i had my first fill thursday and this is something you probably don't want to hear... but i for very faint after being poked 3 times... i would have passed out if i hadn't laid down when i did. :lb12:

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i had my first fill thursday and this is something you probably don't want to hear... but i for very faint after being poked 3 times... i would have passed out if i hadn't laid down when i did. :lb12:

Ooh Erin, sorry to hear of this. Did you have your fill at OCC?

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Shelby--I owe you a huge thank you for referring me to Dr. Malley. I booked with him right away, like you said to, and you were right, he was really booked up. But I get my first fill in March, and I am so happy you steered me his way. Sandra

You are most welcome! He is great and I'm sure you will have a great experience with him. I have another fill right after Valentine's Day but this time i'm seeing the NP so i'll let you know how that goes. I've heard nothing but good things about her too so i'm not worried.

Let me know how it goes!!!

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weird question - but - does it hurt getting a fill? Ive seen the pics of people with a big needle in their stomach.... looks kinda painful! Does it hurt internally as they fill you?

thanks :)

My fill did not hurt at all! I was so relieved. My doctor gave me a topical numbing shot so the big shot did not hurt me at all. I did not feel anything. I watched my dr. the best I could while laying down flat and he put a small round bandaid on me when he was done. He said he was through and I was shocked that it did not hurt. I love my dr.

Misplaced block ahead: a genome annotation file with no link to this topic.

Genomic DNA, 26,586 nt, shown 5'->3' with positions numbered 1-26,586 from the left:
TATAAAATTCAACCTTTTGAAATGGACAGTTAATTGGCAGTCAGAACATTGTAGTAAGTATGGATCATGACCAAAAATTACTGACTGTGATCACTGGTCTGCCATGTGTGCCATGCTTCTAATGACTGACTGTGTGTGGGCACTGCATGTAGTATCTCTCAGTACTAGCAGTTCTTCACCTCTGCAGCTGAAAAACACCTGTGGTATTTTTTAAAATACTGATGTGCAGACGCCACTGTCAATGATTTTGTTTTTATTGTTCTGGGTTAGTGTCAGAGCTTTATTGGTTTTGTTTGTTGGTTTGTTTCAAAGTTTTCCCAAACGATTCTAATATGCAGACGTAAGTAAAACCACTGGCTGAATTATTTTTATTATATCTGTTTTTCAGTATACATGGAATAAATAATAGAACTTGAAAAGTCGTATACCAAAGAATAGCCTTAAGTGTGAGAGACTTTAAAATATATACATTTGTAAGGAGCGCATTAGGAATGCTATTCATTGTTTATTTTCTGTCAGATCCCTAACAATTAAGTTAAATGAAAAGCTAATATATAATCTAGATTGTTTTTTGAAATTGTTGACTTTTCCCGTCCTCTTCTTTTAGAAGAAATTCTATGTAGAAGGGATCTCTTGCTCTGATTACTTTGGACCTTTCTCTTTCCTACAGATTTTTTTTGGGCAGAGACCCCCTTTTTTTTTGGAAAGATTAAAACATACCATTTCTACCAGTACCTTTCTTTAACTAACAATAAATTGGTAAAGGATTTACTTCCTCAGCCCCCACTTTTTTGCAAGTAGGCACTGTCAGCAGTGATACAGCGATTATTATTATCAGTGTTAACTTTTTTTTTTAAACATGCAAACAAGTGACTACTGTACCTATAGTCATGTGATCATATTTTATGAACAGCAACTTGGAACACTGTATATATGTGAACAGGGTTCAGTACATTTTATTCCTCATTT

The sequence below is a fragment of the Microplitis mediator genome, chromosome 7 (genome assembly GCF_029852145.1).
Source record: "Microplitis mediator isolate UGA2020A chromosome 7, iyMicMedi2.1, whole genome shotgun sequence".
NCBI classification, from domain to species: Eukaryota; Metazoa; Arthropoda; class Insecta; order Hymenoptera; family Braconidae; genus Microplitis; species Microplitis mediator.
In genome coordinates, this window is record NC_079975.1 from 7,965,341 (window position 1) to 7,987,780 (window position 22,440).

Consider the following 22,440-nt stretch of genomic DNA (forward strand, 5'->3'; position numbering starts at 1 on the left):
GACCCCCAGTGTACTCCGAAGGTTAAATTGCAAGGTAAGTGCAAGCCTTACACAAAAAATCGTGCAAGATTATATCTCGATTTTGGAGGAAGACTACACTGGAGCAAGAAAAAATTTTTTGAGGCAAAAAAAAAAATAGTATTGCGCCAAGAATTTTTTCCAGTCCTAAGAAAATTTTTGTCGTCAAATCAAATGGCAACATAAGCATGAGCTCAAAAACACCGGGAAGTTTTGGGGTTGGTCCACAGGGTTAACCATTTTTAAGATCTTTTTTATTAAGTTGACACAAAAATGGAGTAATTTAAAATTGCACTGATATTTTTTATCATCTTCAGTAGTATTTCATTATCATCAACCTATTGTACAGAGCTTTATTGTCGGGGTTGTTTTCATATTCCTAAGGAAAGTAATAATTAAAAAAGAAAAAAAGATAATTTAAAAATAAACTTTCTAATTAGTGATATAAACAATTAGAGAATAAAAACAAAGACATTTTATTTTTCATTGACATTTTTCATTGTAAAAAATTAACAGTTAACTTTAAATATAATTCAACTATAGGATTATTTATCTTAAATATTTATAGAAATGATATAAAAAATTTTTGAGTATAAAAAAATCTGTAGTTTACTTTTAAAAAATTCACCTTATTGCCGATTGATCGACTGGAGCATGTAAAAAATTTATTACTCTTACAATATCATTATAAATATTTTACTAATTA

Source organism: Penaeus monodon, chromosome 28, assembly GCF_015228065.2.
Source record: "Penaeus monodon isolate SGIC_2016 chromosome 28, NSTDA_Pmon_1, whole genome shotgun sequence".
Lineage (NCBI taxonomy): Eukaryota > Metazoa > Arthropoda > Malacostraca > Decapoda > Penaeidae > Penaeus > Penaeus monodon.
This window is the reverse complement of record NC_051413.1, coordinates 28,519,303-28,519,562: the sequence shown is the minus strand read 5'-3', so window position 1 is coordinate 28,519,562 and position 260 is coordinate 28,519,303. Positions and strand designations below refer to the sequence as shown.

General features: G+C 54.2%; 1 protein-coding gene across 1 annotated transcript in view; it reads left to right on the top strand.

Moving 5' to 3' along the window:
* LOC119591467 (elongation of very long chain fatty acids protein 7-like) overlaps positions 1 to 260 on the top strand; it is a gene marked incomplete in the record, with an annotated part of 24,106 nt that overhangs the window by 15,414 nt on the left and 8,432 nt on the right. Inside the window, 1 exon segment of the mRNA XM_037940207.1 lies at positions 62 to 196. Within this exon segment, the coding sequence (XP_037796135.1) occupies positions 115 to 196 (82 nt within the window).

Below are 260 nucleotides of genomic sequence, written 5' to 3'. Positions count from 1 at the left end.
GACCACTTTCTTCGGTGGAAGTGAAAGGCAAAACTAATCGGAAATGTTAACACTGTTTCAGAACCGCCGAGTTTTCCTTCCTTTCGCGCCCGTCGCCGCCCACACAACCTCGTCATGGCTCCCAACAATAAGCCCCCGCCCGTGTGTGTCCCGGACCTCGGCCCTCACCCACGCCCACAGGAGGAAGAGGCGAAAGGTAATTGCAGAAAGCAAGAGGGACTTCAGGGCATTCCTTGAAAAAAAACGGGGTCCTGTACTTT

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I am also like Erin- vasovagal. Although I was numb from a shot of numbing meds I still went vasovagal. But had absolutely no pain. I hate that you had the same problem. Here is more about Vasovagal syncope:

Causes

Vasovagal syncope occurs when the part of your nervous system that regulates heart rate and blood pressure malfunctions in response to a trigger, such as the sight of blood. Your heart rate slows, and the blood vessels in your legs widen. This allows blood to pool in your legs, which lowers your blood pressure. This drop in blood pressure and slowed heart rate quickly cause diminished blood flow to your brain, and you faint.

Common triggers for vasovagal syncope include:

Standing for long periods of time

Heat exposure

The sight of blood

Having blood drawn

Fear of bodily injury

Exertion, such as straining on the toilet

Symptoms

Before a faint due to vasovagal syncope, you may experience some of the following signs and symptoms:

Pale appearance to your skin

Lightheadedness

Nausea

Feeling of warmth

A cold, clammy sweat

Shellie

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I am also like Erin- vasovagal. Although I was numb from a shot of numbing meds I still went vasovagal. But had absolutely no pain. I hate that you had the same problem. Here is more about Vasovagal syncope:

Causes

Vasovagal syncope occurs when the part of your nervous system that regulates heart rate and blood pressure malfunctions in response to a trigger, such as the sight of blood. Your heart rate slows, and the blood vessels in your legs widen. This allows blood to pool in your legs, which lowers your blood pressure. This drop in blood pressure and slowed heart rate quickly cause diminished blood flow to your brain, and you faint.

Common triggers for vasovagal syncope include:

Standing for long periods of time

Heat exposure

The sight of blood

Having blood drawn

Fear of bodily injury

Exertion, such as straining on the toilet

Symptoms

Before a faint due to vasovagal syncope, you may experience some of the following signs and symptoms:

Pale appearance to your skin

Lightheadedness

Nausea

Feeling of warmth

A cold, clammy sweat

Shellie

AHA!! So thats why I fainted when I got a tattoo!!

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AHA!! So thats why I fainted when I got a tattoo!!

You are probably right- I have done this a couple of times (during IV"S, while with my mom during a procedure and with my sister during a nose bleed) I am never in pain but thinking of pain.

Shellie